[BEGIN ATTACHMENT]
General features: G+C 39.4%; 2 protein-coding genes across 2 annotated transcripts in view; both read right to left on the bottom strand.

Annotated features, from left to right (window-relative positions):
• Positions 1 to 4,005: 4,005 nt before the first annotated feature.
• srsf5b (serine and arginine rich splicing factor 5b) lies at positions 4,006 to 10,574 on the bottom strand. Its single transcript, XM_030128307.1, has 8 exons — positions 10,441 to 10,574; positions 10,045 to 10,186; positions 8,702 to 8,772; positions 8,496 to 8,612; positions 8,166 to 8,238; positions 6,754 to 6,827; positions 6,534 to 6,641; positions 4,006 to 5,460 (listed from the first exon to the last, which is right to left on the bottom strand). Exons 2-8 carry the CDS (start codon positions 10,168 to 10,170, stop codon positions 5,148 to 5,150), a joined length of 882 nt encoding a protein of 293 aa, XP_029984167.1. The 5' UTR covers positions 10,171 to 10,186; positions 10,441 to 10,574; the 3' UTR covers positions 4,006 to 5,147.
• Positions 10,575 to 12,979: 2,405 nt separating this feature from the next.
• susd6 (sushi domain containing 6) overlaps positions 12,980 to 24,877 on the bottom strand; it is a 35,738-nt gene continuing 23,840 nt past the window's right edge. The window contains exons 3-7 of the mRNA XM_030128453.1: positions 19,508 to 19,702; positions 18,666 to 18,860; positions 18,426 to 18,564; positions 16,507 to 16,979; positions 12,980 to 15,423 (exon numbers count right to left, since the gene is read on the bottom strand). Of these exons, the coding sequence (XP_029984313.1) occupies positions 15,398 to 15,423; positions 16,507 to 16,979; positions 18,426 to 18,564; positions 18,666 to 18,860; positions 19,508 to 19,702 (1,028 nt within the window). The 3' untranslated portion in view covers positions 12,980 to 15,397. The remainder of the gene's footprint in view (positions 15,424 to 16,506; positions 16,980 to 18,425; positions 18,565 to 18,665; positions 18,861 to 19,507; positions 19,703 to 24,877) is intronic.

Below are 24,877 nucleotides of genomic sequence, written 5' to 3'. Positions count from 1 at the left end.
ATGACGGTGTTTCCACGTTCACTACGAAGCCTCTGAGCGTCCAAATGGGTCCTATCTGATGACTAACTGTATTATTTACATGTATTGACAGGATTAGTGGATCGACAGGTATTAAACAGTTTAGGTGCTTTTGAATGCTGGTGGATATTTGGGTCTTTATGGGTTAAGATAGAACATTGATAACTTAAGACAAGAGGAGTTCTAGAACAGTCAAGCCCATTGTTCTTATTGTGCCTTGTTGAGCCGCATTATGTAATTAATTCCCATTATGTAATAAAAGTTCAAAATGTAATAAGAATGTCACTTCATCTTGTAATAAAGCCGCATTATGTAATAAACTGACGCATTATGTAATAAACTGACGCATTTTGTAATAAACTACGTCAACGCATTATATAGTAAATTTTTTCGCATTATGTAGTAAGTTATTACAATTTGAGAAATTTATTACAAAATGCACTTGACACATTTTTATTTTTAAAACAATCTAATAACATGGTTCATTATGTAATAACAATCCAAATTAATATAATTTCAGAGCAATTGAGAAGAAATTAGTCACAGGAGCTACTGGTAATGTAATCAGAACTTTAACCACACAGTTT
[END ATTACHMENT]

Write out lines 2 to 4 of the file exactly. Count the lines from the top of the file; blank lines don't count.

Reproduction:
Annotated features, from left to right (window-relative positions):
• Positions 1 to 4,005: 4,005 nt before the first annotated feature.
• srsf5b (serine and arginine rich splicing factor 5b) lies at positions 4,006 to 10,574 on the bottom strand. Its single transcript, XM_030128307.1, has 8 exons — positions 10,441 to 10,574; positions 10,045 to 10,186; positions 8,702 to 8,772; positions 8,496 to 8,612; positions 8,166 to 8,238; positions 6,754 to 6,827; positions 6,534 to 6,641; positions 4,006 to 5,460 (listed from the first exon to the last, which is right to left on the bottom strand). Exons 2-8 carry the CDS (start codon positions 10,168 to 10,170, stop codon positions 5,148 to 5,150), a joined length of 882 nt encoding a protein of 293 aa, XP_029984167.1. The 5' UTR covers positions 10,171 to 10,186; positions 10,441 to 10,574; the 3' UTR covers positions 4,006 to 5,147.